No wonder Simone stayed with the boat. As a marital strategy, it was perfect. Not only did her husband have to return to Calypso regularly, but in the meantime La Bergere ("The Shepherdess"), as she was known to the crew, was surrounded by a score of bronzed hunks.

The Brant article lays out gory details of a deeply conflicted father-son relationship, in the most recent skirmish of which the old man and the Society sued Jean-Michel to force him to call his new eco-resort in the South Pacific the "Jean-Michel Cousteau Fiji Islands Resort" rather than just the "Cousteau Fiji Islands Resort." A judge in San Francisco ruled in favor of the old man, ordering among other things that the words "Jean Michel" must be at least as large as the word "Cousteau" in resort advertising.

Jean-Michel resigned from the Society in 1993, according to the article, after his father transferred most of his power to Francine, who "quickly moved to put her stamp on the organization. . . . She summoned him {Jean-Michel} for a private confrontation in Paris. I have been living in the dark for 15 years,' Francine allegedly said. Now I am Mrs. Cousteau.' From that moment, sources say, Francine systematically imposed her will."

Though Jacques didn't cooperate with Brant, the article quotes him from a 1993 interview, in which he was asked what Jean-Michel lacked, as answering: "Judgment. He is not a peasant. Me, I'm a peasant. That's my force. Dynasties have never worked. It is not because a kid is born from your sperm that he has the necessary qualities to replace you."

Jean-Michel, who did cooperate with Brant, is quoted as saying rather sadly, "I'm sorry it has to be this way. I really don't understand. I keep sending faxes, begging my father for a dialogue. My daughter -- his granddaughter -- even went to see him but he refused to let her into his office. . . .

"I think my father would confess to being a very lonely person. When he does relate to other people, it's of no great importance to him. He has a great need for support in his endeavors but little consideration for the needs of others. People are to be used, then forgotten. . . . Once they are no longer part of his team, they're gone."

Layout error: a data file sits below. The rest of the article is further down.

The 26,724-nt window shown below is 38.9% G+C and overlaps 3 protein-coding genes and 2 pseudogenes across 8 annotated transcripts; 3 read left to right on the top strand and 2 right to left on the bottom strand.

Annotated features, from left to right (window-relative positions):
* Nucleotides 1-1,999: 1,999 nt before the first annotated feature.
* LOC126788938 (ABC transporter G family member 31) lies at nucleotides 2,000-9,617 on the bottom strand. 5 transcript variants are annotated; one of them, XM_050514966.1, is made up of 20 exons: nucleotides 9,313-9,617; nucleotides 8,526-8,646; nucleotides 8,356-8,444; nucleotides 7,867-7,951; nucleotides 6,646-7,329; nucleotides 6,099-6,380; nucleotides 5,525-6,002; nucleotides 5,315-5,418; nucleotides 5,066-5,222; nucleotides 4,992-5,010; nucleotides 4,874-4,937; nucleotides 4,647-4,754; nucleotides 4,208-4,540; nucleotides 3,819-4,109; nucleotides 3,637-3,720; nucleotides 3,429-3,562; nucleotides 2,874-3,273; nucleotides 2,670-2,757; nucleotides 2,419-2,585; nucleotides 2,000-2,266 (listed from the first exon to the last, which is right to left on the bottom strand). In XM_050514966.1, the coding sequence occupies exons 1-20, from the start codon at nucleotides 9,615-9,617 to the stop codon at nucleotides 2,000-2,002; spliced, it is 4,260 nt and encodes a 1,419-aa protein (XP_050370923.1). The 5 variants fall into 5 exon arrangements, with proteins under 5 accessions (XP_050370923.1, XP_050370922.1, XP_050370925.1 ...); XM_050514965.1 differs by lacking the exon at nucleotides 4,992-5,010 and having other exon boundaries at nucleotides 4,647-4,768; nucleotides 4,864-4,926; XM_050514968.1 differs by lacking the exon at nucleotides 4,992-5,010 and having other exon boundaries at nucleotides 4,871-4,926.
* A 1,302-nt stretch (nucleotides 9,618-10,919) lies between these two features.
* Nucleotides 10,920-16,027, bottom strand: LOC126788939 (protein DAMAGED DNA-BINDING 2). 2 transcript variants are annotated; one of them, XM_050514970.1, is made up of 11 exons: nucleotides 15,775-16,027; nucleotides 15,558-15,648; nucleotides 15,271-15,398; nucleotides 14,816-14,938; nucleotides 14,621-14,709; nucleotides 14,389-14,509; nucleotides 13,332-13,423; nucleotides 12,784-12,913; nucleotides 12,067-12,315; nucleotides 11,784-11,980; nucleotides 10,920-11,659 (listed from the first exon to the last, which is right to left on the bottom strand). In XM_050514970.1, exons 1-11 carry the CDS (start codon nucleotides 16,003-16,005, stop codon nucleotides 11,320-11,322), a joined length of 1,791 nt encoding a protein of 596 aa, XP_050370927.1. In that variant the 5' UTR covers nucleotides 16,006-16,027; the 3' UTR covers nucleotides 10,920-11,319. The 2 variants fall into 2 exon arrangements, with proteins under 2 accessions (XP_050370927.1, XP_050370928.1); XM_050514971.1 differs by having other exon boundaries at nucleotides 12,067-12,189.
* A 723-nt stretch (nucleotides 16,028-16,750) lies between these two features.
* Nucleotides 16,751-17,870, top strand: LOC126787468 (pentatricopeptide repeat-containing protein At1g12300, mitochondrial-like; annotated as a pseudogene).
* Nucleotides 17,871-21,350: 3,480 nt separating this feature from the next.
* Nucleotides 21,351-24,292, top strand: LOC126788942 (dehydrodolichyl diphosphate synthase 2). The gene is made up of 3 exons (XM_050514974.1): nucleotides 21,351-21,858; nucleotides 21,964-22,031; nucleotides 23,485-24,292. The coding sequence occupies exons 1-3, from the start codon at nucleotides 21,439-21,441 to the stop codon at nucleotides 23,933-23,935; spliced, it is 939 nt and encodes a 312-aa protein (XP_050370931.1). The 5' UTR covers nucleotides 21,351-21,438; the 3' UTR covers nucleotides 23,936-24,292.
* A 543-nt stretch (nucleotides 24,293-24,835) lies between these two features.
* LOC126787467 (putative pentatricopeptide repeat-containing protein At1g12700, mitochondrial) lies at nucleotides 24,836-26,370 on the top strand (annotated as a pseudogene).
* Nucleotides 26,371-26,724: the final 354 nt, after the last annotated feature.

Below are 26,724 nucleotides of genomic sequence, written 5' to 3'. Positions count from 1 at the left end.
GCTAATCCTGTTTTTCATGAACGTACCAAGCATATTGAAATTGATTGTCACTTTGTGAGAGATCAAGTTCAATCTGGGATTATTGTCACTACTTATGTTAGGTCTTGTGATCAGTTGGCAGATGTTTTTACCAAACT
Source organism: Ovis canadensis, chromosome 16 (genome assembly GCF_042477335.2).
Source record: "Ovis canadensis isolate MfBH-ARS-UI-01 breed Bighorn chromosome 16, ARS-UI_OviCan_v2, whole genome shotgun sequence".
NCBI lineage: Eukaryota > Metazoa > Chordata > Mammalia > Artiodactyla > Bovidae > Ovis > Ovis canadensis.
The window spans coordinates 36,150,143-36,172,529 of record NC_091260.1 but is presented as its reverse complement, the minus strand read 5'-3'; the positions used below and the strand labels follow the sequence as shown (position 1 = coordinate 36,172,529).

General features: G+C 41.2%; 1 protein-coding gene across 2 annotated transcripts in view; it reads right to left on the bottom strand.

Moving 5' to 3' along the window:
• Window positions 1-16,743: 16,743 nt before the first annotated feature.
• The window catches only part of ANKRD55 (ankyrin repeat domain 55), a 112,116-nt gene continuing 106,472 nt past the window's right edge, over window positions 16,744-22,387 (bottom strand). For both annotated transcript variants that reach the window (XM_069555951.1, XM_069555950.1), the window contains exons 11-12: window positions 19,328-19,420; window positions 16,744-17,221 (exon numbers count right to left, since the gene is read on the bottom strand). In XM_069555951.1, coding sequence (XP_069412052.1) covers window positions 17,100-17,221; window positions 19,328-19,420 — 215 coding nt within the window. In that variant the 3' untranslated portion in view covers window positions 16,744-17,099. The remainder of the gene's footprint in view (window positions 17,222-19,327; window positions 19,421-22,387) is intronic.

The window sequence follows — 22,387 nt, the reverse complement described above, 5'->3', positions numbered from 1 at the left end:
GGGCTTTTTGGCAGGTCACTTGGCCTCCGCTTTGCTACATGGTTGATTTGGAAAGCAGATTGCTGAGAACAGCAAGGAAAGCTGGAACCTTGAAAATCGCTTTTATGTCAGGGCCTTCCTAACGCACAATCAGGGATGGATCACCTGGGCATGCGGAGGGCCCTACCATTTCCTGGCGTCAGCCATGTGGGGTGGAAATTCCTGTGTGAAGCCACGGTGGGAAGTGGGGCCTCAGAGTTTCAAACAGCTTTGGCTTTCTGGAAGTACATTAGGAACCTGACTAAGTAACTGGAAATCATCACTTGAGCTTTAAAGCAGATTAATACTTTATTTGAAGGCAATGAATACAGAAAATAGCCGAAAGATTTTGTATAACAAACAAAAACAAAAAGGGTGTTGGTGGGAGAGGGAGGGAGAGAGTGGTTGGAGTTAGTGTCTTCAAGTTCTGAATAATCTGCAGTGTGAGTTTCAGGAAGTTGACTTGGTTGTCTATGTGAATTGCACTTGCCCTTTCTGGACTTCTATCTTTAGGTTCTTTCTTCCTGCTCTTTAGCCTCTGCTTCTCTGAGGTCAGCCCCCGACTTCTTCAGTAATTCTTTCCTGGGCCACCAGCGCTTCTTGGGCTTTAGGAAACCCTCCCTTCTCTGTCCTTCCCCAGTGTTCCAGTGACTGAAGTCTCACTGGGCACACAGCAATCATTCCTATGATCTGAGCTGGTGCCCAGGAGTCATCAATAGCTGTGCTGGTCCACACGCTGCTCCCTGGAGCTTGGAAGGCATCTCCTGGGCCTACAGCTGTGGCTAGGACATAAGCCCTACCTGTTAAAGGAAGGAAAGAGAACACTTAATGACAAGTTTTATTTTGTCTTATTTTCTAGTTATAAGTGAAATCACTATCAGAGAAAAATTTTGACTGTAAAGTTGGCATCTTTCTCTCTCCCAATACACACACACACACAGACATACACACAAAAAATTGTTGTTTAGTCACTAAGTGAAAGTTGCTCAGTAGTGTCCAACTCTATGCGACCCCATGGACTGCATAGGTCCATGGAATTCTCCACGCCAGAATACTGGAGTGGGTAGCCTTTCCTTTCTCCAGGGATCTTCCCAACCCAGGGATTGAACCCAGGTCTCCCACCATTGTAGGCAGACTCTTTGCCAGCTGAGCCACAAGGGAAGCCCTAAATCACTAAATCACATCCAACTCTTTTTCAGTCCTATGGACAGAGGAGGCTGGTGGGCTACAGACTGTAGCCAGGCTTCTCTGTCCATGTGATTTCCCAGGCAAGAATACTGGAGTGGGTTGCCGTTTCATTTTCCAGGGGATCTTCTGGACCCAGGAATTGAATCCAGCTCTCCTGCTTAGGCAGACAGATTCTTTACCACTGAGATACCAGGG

Brant, in a little flourish of his own, notes that the "My First 85 Years" show "expends more time and affection on a school of anchovies than it does on the Captain's firstborn."

I placed calls to Jacques and Jean-Michel to discuss the matter, and both replied through their spokesmen. Jean-Michel's said he couldn't call because he was traveling. Jacques' faxed a number of news releases about the lawsuit, and finally this:

"I am, of course, deeply saddened and disappointed that my son, Jean-Michel, now seems to be driven more by the profit motive than by the goals I have taught him.

"The lawsuit filed by the Cousteau Society and me was aimed at avoiding confusion between Jean-Michel's business ventures and the integrity of the not-for-profit Cousteau Society, an organization that reflects my life's work. . . .

"I am also deeply disturbed by Jean-Michel's apparent need to air personal problems in the media. Though I am frustrated by erroneous one-sided portrayals, I will attempt to resist speaking in public about private family issues.

"My work, and all that I have tried to accomplish to explore, understand, and appreciate our global surroundings, is too important to let any disagreements with Jean-Michel cloud or overshadow this primary mission in my life."

Toward the end of "My First 85 Years," there's an odd sequence in which Cousteau talks of saving the planet for the children of the world, and how he and his new wife are eager to fight "against the thieves of innocence" and "add another chapter to the greatest adventure."

From the bottom of my heart I wish them well, because maybe now I understand a little better how terribly cold it must be, down there in the corridors of castles haunted by the phantom of time. CAPTION: Jean-Michel Cousteau and his estranged father, Jacques Yves Cousteau, talk aboard ship in friendlier times, 1986 in the Sea of Cortez, Mexico.